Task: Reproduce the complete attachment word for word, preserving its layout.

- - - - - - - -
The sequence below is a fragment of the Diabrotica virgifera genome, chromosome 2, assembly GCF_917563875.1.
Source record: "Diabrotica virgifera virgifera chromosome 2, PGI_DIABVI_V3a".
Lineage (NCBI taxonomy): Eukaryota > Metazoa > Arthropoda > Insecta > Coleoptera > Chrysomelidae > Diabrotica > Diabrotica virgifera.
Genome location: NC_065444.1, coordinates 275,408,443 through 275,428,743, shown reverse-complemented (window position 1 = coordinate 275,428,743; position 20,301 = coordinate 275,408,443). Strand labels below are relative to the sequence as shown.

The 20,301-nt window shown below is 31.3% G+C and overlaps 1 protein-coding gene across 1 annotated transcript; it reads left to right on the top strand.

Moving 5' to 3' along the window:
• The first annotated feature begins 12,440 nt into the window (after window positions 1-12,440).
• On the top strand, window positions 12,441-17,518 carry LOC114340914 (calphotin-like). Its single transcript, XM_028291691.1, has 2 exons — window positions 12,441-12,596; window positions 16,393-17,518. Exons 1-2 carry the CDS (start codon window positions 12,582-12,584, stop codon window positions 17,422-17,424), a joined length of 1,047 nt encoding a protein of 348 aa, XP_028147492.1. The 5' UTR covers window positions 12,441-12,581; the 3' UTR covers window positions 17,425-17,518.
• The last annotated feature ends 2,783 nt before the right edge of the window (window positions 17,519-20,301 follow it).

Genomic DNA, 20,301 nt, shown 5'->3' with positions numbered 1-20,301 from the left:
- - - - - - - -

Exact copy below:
The sequence below is a fragment of the Diabrotica virgifera genome, chromosome 2, assembly GCF_917563875.1.
Source record: "Diabrotica virgifera virgifera chromosome 2, PGI_DIABVI_V3a".
Lineage (NCBI taxonomy): Eukaryota > Metazoa > Arthropoda > Insecta > Coleoptera > Chrysomelidae > Diabrotica > Diabrotica virgifera.
Genome location: NC_065444.1, coordinates 275,408,443 through 275,428,743, shown reverse-complemented (window position 1 = coordinate 275,428,743; position 20,301 = coordinate 275,408,443). Strand labels below are relative to the sequence as shown.

The 20,301-nt window shown below is 31.3% G+C and overlaps 1 protein-coding gene across 1 annotated transcript; it reads left to right on the top strand.

Moving 5' to 3' along the window:
• The first annotated feature begins 12,440 nt into the window (after window positions 1-12,440).
• On the top strand, window positions 12,441-17,518 carry LOC114340914 (calphotin-like). Its single transcript, XM_028291691.1, has 2 exons — window positions 12,441-12,596; window positions 16,393-17,518. Exons 1-2 carry the CDS (start codon window positions 12,582-12,584, stop codon window positions 17,422-17,424), a joined length of 1,047 nt encoding a protein of 348 aa, XP_028147492.1. The 5' UTR covers window positions 12,441-12,581; the 3' UTR covers window positions 17,425-17,518.
• The last annotated feature ends 2,783 nt before the right edge of the window (window positions 17,519-20,301 follow it).

Genomic DNA, 20,301 nt, shown 5'->3' with positions numbered 1-20,301 from the left: